“If it is allowed to continue, life would take many millions of years to recover and our species itself would likely disappear early on.” ~ Gerardo Ceballos, lead author researching a new stage of mass extinction
We humans may exit our devastated planet early on. Maybe there is more at stake in the recreational killing of our wildlife than just murderous trophy carnage. It seems that wildlife and nature are not just an afterthought. Human extinction is in play, possibly in this century. Oops.
What will it be like without wolves, bears, cougars, lions, tigers, elephants and large natural predators as we allow them to be extinguished from the earth? Humans hyping themselves as the ultimate predator are at the pinnacle of risk of extinction. Will humans die off soon, leaving the rest of life to recover? Is there merit in the American Indian prediction that as the wolves go, so go humans?
Somehow people have the idea that the ongoing mass extinction magically exempts us. We are at a confluence of tipping points that threaten survival of all life on earth imminently — and it is snowballing. A June report by scientists from Berkeley, Stanford and Princeton is described in the UK's The Independent, which blares the emergency: “The planet is entering a new period of extinction with top scientists warning that species all over the world are 'essentially the walking dead' — including our own.”
When William Stolzenburg published his 2008 book "Where the Wild Things Were: Life, Death, and Ecological Wreckage in a Land of Vanishing Predators," he was interviewed as part of a U.S. Fish & Wildlife Service's Conservation Action Series. Stolzenburg said, “Science has changed dramatically. There has been a groundswell of studies showing that top (natural) predators have disproportionate power.”
That is a positive power cascading to create healthy intact life support systems. Human trophy hunting and poaching are on fast track to erasing them from earth.
Stolzenburg warned that no endangered species is getting enough funding to protect it. Certainly there is not the political will to help them — just the opposite. The year of the interview with Stolzenburg, $1.4 billion was allocated for endangered species. At the time, $1.4 billion was being spent every three days on war in Iraq. With state and federal agencies funded on killing licenses, and the general public excluded from democratic participation in decisions about nature and wildlife, there is little hope for their survival — or our own species' survival — on this trajectory.
So what is next?
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The U.S. Fish & Wildlife Service, true to its killing bias, last week refused a “sensible compromise” from 22 environmental groups to downgrade protective status of wolves from endangered to threatened. The Center for Biological Diversity and the Humane Society of the United States, along with 20 others, made this scientifically unwarranted sacrifice/proposal to allow livestock owners to kill wolves that threatened their profits. (Wolves qualify for the more heavily regulated "endangered" status under the Endangered Species Act.) The proposal was meant to ease the senseless hatred of wolves, but killing wolves has only fueled hatred. Wolves have borne the irrational anger of hunters and farmers who resent federal protections as interference with their “rights” to do whatever they want, and take their hatred of government out on wolves, which they want at zero population.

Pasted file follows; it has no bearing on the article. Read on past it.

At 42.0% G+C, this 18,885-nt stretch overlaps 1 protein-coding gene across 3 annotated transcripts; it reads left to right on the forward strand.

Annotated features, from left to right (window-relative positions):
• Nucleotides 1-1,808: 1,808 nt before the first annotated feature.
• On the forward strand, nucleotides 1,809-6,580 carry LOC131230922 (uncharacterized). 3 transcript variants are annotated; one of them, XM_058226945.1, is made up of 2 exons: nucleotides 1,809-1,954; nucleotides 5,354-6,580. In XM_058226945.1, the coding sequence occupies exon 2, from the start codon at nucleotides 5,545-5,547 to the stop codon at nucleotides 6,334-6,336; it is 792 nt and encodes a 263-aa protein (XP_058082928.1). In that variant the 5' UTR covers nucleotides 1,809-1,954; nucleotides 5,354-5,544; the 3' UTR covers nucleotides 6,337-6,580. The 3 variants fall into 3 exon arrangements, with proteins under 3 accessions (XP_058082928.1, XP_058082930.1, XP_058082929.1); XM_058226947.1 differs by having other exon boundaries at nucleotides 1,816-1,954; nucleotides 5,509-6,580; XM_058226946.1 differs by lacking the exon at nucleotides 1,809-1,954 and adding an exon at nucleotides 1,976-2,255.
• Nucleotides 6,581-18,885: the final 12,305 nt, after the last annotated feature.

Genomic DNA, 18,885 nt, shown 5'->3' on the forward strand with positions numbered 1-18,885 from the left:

Evidently humans are the only predator allowed to eat on the planet. Everything is ours and the rest of the species can die trying to find something left to eat. With half the planetary land base in animal agriculture or the feed to raise 70 billion farm animals for the slaughterhouse, there is not enough water, food or space available. Keystone predators are being starved out, targeted by hunters, and/or forced into hostile human contact. Natural predators receive the death sentence if they prey on animals raised for human consumption.
Kill by wanton kill — be it farm animal or wild animal — we humans are recklessly digging our own graves. So it would be a good time to step up to defend the wildlife humans are destroying for recreation. Since man started walking the earth, the composition of animal life has been transformed by human aggression, from 99 percent wildlife ecosystems to 2 percent wildlife and 98 percent human and farm animal systems.
According to the International Union for Conservation of Nature Species Survival Commission, “All hunting endeavors on land, globally” are a major cause of extinction, second only to habitat loss (much of it due to animal agriculture).
The time for a revolution to upend this death spiral is now.
To that end, a coalition of Indian tribal wildlife biologists, Adrian Treves of the Carnivore Coexistence Lab, UW-Madison, along with Jodi Habush Sinykin, counsel for Midwest Environmental Advocates, have created The Wolf and Wildlife Conservation Coexistence Initiative, to take place July 15-16. Speakers will “discuss the need for wildlife stewardship in Wisconsin reflective of democratic values and public interests, best available science, and the U.S. public trust. This conference will discuss the processes within current wildlife stewardship and the biases within these systems.”
It will be held at the Ho-Chunk Convention Center, S3214 County Hwy. BD, in Baraboo. Registration is $100. All citizens interested in democratizing the care of our wildlife and public lands and learning more about wolves, wildlife, existing politics of special interest control, and the science of keystone predators are invited to attend, contribute, and ask questions. Click on the above conference web site for speakers, schedule, and registration.
The status quo is killing us. Come help us save our wolves and our world.
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